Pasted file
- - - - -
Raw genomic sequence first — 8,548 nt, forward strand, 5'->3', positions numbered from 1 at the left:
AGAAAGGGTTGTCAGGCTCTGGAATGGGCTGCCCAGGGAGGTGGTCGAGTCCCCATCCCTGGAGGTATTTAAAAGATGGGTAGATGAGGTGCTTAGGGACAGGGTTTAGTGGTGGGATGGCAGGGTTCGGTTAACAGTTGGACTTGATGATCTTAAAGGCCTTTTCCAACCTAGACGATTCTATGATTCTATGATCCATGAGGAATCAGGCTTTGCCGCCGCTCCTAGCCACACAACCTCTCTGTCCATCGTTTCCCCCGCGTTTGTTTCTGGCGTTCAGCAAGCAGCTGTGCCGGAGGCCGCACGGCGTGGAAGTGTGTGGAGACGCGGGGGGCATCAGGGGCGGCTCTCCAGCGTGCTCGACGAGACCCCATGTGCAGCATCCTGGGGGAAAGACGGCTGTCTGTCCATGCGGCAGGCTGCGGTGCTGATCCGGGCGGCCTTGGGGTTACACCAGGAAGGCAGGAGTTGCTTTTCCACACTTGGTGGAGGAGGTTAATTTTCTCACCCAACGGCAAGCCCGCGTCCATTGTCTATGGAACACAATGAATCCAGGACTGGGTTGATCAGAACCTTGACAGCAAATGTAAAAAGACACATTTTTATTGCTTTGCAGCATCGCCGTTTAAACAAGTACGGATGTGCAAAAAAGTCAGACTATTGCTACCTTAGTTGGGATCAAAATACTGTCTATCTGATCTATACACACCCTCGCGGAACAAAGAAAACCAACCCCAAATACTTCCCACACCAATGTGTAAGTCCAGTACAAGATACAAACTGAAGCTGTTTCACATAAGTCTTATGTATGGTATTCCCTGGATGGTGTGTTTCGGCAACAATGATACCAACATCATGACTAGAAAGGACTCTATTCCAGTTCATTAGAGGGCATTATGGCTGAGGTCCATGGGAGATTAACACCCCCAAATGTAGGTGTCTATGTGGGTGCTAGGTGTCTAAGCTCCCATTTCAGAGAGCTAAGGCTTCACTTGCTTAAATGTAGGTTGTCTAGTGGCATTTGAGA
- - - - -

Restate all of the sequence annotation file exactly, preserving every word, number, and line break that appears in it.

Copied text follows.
Raw genomic sequence first — 8,548 nt, forward strand, 5'->3', positions numbered from 1 at the left:
AGAAAGGGTTGTCAGGCTCTGGAATGGGCTGCCCAGGGAGGTGGTCGAGTCCCCATCCCTGGAGGTATTTAAAAGATGGGTAGATGAGGTGCTTAGGGACAGGGTTTAGTGGTGGGATGGCAGGGTTCGGTTAACAGTTGGACTTGATGATCTTAAAGGCCTTTTCCAACCTAGACGATTCTATGATTCTATGATCCATGAGGAATCAGGCTTTGCCGCCGCTCCTAGCCACACAACCTCTCTGTCCATCGTTTCCCCCGCGTTTGTTTCTGGCGTTCAGCAAGCAGCTGTGCCGGAGGCCGCACGGCGTGGAAGTGTGTGGAGACGCGGGGGGCATCAGGGGCGGCTCTCCAGCGTGCTCGACGAGACCCCATGTGCAGCATCCTGGGGGAAAGACGGCTGTCTGTCCATGCGGCAGGCTGCGGTGCTGATCCGGGCGGCCTTGGGGTTACACCAGGAAGGCAGGAGTTGCTTTTCCACACTTGGTGGAGGAGGTTAATTTTCTCACCCAACGGCAAGCCCGCGTCCATTGTCTATGGAACACAATGAATCCAGGACTGGGTTGATCAGAACCTTGACAGCAAATGTAAAAAGACACATTTTTATTGCTTTGCAGCATCGCCGTTTAAACAAGTACGGATGTGCAAAAAAGTCAGACTATTGCTACCTTAGTTGGGATCAAAATACTGTCTATCTGATCTATACACACCCTCGCGGAACAAAGAAAACCAACCCCAAATACTTCCCACACCAATGTGTAAGTCCAGTACAAGATACAAACTGAAGCTGTTTCACATAAGTCTTATGTATGGTATTCCCTGGATGGTGTGTTTCGGCAACAATGATACCAACATCATGACTAGAAAGGACTCTATTCCAGTTCATTAGAGGGCATTATGGCTGAGGTCCATGGGAGATTAACACCCCCAAATGTAGGTGTCTATGTGGGTGCTAGGTGTCTAAGCTCCCATTTCAGAGAGCTAAGGCTTCACTTGCTTAAATGTAGGTTGTCTAGTGGCATTTGAGA